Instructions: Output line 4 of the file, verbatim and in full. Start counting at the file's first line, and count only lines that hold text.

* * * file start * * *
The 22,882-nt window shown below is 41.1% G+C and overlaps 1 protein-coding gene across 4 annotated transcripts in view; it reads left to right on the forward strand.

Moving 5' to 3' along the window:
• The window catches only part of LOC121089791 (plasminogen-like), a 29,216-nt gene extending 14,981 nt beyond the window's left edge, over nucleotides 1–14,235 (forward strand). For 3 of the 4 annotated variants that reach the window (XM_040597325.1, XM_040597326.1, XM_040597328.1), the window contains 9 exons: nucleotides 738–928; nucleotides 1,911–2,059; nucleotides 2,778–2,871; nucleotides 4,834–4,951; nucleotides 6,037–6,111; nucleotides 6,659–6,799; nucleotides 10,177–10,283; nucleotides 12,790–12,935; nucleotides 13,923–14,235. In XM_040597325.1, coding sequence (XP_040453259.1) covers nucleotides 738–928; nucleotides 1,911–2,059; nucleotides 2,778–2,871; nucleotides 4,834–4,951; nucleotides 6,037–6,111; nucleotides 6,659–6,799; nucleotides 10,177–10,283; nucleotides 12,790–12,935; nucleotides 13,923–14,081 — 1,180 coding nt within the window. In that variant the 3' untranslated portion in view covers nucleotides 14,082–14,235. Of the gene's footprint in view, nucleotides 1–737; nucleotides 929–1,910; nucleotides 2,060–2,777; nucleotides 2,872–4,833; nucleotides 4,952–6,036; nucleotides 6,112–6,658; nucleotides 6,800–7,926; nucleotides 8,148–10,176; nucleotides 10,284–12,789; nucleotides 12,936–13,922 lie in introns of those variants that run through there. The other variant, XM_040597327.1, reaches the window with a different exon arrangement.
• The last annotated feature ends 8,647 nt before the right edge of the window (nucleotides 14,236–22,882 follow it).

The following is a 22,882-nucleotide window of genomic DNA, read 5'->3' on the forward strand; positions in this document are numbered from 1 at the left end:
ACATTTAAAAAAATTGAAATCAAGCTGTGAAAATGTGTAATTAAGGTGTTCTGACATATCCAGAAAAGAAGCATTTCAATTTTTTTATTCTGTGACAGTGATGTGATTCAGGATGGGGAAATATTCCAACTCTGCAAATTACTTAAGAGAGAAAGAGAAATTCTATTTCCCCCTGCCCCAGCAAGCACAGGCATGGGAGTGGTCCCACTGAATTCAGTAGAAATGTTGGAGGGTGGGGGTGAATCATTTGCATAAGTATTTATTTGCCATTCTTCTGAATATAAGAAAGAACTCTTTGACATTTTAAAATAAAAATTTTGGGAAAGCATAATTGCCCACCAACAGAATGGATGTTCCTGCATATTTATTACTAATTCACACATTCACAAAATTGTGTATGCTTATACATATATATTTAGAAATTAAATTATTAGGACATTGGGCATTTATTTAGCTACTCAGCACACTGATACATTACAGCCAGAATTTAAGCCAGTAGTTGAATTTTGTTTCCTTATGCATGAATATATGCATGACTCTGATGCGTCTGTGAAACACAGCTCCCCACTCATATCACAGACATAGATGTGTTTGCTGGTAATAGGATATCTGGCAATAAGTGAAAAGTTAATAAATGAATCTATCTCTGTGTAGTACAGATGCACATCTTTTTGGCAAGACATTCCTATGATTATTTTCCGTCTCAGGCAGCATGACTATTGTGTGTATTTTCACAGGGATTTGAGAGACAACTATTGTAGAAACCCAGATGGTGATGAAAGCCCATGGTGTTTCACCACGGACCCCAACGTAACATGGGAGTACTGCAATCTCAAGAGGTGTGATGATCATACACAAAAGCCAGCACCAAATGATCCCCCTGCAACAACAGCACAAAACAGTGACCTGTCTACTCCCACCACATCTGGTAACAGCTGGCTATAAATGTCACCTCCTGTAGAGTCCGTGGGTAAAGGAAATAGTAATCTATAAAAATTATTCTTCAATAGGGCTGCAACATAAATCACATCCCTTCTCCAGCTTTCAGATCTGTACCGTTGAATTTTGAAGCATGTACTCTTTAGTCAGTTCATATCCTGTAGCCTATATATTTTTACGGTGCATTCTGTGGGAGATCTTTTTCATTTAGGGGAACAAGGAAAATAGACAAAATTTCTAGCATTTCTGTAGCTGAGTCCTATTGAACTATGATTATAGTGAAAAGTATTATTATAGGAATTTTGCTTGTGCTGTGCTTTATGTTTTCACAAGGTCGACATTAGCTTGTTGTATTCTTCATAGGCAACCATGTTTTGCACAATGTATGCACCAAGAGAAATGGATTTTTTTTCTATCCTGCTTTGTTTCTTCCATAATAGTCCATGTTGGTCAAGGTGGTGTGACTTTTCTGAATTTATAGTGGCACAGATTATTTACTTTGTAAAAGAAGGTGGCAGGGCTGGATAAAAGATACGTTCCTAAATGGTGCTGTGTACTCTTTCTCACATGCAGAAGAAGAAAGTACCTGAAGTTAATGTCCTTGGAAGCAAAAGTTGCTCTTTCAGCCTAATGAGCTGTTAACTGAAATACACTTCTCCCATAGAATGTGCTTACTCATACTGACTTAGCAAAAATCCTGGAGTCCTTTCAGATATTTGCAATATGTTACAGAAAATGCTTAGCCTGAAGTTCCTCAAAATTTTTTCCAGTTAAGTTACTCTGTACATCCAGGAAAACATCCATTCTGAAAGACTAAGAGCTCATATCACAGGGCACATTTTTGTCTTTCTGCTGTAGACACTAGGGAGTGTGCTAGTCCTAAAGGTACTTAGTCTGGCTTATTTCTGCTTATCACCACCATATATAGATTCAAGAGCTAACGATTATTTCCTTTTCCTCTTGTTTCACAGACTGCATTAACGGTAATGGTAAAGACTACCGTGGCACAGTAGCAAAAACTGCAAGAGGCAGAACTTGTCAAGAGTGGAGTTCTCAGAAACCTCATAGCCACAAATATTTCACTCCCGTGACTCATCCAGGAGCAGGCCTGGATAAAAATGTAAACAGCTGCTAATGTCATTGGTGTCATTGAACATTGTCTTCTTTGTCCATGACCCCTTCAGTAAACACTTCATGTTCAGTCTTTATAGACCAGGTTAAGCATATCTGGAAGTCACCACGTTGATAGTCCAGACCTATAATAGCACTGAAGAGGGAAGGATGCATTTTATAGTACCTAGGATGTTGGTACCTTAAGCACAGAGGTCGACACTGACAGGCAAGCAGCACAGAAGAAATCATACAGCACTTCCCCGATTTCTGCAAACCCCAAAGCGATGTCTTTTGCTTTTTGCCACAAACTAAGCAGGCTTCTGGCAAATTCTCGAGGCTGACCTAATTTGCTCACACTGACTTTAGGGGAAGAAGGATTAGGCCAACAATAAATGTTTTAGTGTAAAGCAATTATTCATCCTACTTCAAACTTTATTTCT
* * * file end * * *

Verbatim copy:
• The last annotated feature ends 8,647 nt before the right edge of the window (nucleotides 14,236–22,882 follow it).